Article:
Change a path in file update [Solved]


#1

Hi,

How do I change a path of a file/folder structure? So file is at repo/someFolder/someFile.txt - lets say i want to move the file to repo/someOtherFolder/someFile.txt. How do I do this? I have been trying to use the update a file here, but not having much luck. In essense, using a bit of code like so:

a. get list of dirPaths and filePaths, and the new name i need.
b. Get the original contents of the file which is being changed.
c. Update the file, but this time with the same content but different path in the data object below.
d. I get a 200 back from the update, but the path does not change?

Is what I am trying to do even possible? Or is it just a delete old copy and put in new copy the only option? Does this mean, effectively, on creation of a new file, the history will be lost?

Thanks so much.

tat

async renameItems(dirPaths, filePaths, repoCode, oldName, newName) {
    getAccessToken()
      .then((result) => {
        if (result.statusCode === 201) {
          const token = result.data.token;
          const name = getUserName(this.props.rootStore.userId);
          const email = getUserEmails(this.props.rootStore.userId)[0].address;

          filePaths.map((filePath) => {
            getContentsPromise(token, repoCode, filePath)
              .then((result) => {
                if (result.statusCode === 200) {
                  console.log(result);

                  let headers = {
                    repoCode: repoCode,
                    filePath: filePath,
                  };

                  let data = {
                    path: filePath.replace(oldName, newName),
                    message: `New Path: ${filePath.replace(oldName, newName)}:${name}:${email}:${(new Date()).toJSON()}`,
                    content: result.data.content,
                    committer: {
                      name: name,
                      email: email,
                    },
                    sha: result.data.sha,
                  };

                  console.log(headers);
                  console.log(data);

                  updateFilePromise(token, headers, data)
                    .then((result) => {
                      console.log(result);
                    });
                }
              });
          });
        }
      });

    return await true;
  }

#2

To anyone else who sees this, it appears impossible. It is simpler to just make a new file and delete the old file.


#3

Hi @tathagatbanerjee :wave:

I just wanted to mention two things. First, this forum should be used for questions and feedback related to the GitHub Apps feature. It should not be used for general GitHub API questions (or anything unrelated to the GitHub Apps feature). If you have general API questions – please contact Support via https://github.com/contact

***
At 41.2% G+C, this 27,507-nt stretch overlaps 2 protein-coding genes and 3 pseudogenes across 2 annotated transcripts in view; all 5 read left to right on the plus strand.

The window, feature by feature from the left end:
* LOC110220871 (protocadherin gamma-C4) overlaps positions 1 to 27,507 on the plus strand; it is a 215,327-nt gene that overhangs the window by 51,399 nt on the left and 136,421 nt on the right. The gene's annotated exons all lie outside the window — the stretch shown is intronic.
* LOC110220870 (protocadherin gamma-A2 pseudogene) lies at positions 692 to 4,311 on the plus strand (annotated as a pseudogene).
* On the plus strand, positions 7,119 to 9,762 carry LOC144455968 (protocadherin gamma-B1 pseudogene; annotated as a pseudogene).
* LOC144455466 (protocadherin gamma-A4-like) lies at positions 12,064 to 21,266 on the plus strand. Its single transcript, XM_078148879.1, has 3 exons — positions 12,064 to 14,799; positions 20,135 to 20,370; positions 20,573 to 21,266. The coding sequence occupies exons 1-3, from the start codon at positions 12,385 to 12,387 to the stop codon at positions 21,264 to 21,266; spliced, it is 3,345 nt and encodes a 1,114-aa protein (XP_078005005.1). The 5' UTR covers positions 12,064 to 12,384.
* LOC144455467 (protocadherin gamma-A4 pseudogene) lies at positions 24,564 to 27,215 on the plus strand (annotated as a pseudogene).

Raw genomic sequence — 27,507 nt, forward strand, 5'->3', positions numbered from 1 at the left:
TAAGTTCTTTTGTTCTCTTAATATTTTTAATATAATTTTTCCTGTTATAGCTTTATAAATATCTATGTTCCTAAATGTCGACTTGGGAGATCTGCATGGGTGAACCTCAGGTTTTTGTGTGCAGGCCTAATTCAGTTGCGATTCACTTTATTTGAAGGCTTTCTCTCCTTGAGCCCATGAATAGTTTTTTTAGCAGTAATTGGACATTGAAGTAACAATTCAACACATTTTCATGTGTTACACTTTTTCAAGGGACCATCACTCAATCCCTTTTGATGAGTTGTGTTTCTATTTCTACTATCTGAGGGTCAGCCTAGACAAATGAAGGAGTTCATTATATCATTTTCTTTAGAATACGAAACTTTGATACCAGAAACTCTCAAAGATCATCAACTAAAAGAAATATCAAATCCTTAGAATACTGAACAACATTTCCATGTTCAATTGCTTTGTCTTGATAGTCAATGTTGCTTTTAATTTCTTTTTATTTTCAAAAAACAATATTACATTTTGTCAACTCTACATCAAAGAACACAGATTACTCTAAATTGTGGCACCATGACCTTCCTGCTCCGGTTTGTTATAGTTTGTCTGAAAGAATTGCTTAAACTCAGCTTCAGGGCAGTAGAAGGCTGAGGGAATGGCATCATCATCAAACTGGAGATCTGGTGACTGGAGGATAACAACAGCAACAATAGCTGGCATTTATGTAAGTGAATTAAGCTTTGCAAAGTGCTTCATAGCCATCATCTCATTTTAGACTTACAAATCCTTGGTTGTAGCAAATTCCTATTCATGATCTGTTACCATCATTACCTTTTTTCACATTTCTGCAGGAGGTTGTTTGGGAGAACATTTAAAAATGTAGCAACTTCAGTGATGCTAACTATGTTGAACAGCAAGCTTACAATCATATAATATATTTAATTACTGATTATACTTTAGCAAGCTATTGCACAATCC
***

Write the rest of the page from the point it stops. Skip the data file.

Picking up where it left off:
Second, there’s no concept of moving files in Git. In Git, the structure of your repository is structured as a tree. Each commit points to a root tree for the root folder of the repository, and each sub-folder has a sub-tree for it. The files in those folders are leaves in the tree and point to Git blob objects. So, if you want to move a file from one position to another, you basically need to construct a new tree which doesn’t have the pointer to the blob at the old location in the tree structure and does have a pointer to the blob in the new location in the tree structure.

With the GitHub API, there are two ways to do this:

  1. delete the file and then create it at a new location, using the Repo Contents API. This is what you did. This process creates two commits in the repository’s history – one for the delete and one for the create. You can’t update the path of a file via the Repo Contents API with a single API call, you can only update the contents of a file at a specific path.
  2. if you want to keep the history clean, you can do this with a single commit, but using the low-level Git Data API: https://developer.github.com/v3/git/. This would involve multiple GitHub API calls (to create the new trees, create a new commit pointing to the new root tree, and then updating the ref to point to the new commit), but it will result in a single new commit in the repository’s history.

If you have any further questions about this, please followup with GitHub Support.